W: I covered that in the Kramer Report.

Q Will there be any further shows?


W: I can't predict the future.

Q How crucial, really, was the Levi's sponsorship in making it happen? This is the nub of the issue, isn't it? You're saying there wasn't a promoter somewhere who wouldn't have killed to put on this show?

W: If it had been possible to do this production on the level that we did (four-camera shoot, 32-track recording, one week of rehearsals, guest artists, trans-Atlantic travel, hotels, crew) then we would have done it by now. In 30 years, no one has offered to do it right until now. If you find someone willing to do it again, have them call me.

Q Surely, an un-sponsored gig that was open to more fans would have been a simpler and less traumatic way of doing it? All the band members would have received a payday, you would have had a show in the can for DVD or CD release and a lot more people would have been able to see you. Anyone want to comment?

W: Surely the moon is made of green cheese and it would taste good if we could get there to eat it.

Q How many "real fans" got in anyway? One punter on Wayne's message board estimates 15 at best, I know people who phoned the venue and weren't given any information, and the event was conspicuously missing from the 100 Club's web site.


W: Two African-Americans, two gays, one dwarf, and a deaf dumb and blind kid who sure played a mean pinball. All others were excluded from the gig for being exposed as "untrue MC5 fans." We also let in 1 nurse from the local VD clinic just in case. And all our ex-wives. Now we're getting somewhere.

Q Can you understand with only a few hundred punters in attendance (many of them rag trade or music industry people) that people would think the event was staged for the benefit of a few journalists and Levi1s employees?

W: Yes, I understand.

Q You've already defended the decision not to use a bigger venue by citing the fire-trap issue. Isn't this a little disingenuous, given that every medium-sized venue is not automatically dangerous?


W: I'm not defending anything. Are we on trial?

Q You've said the use of the band's logo by Levi1s was initially "inadvertent" and your management says it1s a nice story involving artists Gary Grimshaw and Becky Tyner. It wasn't fully explained in the statement on your web site, so can you set the record straight?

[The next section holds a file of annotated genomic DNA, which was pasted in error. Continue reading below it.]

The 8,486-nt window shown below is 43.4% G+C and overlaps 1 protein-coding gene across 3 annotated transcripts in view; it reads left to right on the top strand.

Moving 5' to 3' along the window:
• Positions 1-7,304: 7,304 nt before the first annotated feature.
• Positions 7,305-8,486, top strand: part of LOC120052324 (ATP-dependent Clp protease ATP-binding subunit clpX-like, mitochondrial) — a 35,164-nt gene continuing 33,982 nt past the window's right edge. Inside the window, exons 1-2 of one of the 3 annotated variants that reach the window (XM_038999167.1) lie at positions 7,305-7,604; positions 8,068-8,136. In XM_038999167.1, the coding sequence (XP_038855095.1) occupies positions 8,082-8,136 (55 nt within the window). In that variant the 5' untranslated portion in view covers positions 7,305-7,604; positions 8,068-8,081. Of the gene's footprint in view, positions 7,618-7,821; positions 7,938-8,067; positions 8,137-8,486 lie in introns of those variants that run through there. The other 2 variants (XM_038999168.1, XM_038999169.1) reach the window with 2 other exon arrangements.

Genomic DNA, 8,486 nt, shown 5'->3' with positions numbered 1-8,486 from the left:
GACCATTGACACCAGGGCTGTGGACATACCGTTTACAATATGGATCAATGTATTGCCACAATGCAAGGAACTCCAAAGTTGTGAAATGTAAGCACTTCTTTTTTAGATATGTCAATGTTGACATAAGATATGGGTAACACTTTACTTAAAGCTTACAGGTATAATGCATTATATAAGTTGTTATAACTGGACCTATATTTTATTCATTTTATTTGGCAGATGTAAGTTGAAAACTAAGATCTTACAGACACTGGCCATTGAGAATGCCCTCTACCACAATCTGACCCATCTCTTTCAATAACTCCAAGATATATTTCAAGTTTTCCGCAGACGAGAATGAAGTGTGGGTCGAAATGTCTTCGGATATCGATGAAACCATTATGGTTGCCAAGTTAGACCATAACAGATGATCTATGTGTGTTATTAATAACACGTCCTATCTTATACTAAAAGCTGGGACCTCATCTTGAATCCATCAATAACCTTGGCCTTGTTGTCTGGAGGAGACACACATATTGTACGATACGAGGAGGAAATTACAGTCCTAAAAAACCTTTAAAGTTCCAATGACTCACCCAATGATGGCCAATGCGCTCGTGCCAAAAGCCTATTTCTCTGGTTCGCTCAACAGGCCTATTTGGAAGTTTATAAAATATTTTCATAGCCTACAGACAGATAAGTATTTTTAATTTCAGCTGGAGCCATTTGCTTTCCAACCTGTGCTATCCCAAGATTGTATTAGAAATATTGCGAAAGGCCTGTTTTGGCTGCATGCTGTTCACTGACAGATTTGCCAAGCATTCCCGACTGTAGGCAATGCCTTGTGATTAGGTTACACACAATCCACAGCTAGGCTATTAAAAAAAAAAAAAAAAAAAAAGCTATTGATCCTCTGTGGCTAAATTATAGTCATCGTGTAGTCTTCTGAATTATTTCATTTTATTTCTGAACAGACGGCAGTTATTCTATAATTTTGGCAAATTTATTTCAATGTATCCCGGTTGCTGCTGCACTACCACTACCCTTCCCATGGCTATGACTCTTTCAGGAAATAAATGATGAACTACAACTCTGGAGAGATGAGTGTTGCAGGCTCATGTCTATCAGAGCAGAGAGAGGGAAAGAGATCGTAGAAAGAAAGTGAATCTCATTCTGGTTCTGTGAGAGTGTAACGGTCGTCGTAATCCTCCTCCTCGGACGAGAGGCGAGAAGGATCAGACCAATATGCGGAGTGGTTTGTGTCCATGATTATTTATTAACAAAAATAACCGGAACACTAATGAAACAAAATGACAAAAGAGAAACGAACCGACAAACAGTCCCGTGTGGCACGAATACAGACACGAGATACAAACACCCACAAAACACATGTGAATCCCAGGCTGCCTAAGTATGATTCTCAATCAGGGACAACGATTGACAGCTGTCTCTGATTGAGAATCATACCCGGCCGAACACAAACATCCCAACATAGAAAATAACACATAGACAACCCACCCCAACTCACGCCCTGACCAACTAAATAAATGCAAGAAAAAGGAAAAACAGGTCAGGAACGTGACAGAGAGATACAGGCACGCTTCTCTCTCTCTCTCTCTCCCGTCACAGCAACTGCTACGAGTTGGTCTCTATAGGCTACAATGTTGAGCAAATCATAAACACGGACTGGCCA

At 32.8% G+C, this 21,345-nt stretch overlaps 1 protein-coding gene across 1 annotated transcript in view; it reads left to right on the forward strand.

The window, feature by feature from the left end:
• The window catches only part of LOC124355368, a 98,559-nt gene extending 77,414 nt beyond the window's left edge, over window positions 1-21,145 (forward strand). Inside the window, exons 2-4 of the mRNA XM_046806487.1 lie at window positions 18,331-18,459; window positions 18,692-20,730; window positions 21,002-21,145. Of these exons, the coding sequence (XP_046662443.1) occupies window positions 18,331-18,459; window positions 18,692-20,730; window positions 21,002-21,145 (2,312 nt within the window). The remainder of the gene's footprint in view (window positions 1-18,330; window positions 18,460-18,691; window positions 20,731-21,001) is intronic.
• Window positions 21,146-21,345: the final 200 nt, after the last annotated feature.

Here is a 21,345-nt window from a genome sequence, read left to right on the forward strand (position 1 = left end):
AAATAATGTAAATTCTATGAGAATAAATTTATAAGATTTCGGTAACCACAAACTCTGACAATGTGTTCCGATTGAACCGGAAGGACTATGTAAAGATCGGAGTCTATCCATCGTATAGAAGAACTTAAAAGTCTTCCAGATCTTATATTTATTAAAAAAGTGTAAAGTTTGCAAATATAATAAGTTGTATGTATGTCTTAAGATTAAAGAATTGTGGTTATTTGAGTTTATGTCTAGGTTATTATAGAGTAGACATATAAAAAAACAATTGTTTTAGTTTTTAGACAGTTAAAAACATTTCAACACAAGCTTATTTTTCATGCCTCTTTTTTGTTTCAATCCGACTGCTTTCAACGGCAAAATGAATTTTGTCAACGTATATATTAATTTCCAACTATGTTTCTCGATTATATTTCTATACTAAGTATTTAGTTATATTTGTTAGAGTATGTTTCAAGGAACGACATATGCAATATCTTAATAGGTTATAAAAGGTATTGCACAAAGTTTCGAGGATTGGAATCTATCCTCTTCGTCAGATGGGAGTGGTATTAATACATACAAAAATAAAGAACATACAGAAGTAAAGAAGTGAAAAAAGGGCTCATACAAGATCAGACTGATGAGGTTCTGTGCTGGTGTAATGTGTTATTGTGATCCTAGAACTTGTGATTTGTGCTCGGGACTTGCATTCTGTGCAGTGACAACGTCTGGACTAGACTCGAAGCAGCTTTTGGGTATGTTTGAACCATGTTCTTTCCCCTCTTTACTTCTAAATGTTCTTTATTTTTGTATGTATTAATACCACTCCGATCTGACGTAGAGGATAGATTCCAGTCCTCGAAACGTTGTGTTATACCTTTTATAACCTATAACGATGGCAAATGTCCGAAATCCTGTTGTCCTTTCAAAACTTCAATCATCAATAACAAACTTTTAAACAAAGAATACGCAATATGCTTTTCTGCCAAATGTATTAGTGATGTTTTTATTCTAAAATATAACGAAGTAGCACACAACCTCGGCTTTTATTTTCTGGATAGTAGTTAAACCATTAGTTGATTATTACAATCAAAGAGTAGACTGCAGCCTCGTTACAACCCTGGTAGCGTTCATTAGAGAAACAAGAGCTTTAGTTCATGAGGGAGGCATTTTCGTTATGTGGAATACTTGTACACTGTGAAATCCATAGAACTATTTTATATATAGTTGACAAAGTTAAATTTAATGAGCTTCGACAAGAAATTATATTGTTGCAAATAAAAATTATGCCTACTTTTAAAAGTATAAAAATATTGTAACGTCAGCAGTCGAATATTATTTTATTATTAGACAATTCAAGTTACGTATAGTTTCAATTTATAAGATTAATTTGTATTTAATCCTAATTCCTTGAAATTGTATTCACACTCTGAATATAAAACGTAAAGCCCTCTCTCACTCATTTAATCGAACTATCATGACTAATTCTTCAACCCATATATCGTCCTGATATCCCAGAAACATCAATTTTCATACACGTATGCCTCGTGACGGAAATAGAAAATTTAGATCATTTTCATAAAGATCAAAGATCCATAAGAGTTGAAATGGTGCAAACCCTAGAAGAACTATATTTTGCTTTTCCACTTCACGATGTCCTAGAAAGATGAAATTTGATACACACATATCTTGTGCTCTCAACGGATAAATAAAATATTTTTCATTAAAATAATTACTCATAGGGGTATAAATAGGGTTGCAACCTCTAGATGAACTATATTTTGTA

W: It came to my manager's attention that the MC5 logo and the band's image had been licensed from Gary Grimshaw and Leni Sinclair's photo with Becky and Dennis' blessing. There was no malice intended, but the problem was that the band controls the mark together. If there were going to be two different shirts designed and a vest with our pictures on it, then we wanted to have some say in the final decision. We began talking to Levi's and learned that the clothing had been made and if we asked them to stop, then Leni and Gary would have had to pay back their license fee. We all decided it would be better to sign-off on the license and move toward new business. That's what we did and this event is a result of that communicating like grown-ups. It's been a good relationship with extraordinary individuals at Levi's and with their team in the UK.

Q You said you didn't want to sue Levi's. Why?


W: Because I don't want to sue anybody. Lawsuits are a big waste of time, energy and money. They're also bad for your health.

Q I was wondering what Fred's widow Patti Smith thought about the show and sponsorship? Is it true you (Wayne) and the Smith family aren't talking in light of comments you made when interviewed by Victor Bockris for his Patti biography?

W: Feel free to ask Patti. No, not true. I will always talk to Patti and her family.

Q I don't want to get hung up on this because the information probably comes from a pressure group with an axe to grind. You said you investigated Levi's as a fitting company to be involved with. Did you see this and now that you have, have you changed your view?

W: I didn't know this before. I haven't found a company that's perfect? Companies are people and people rarely make perfect decisions. Real life is messy. You keep prattling on and on about some perfect reality that doesn't exist. What universe do you live in?

Q Will the Levi's logo appear on packaging for the DVD and CD? How far away are both and will they appear on your label, MuscleTone?


W: Don't know. Don't know.

Q Wayne, your manager seemed to take most exception to the following part of the column at the I-94 Bar: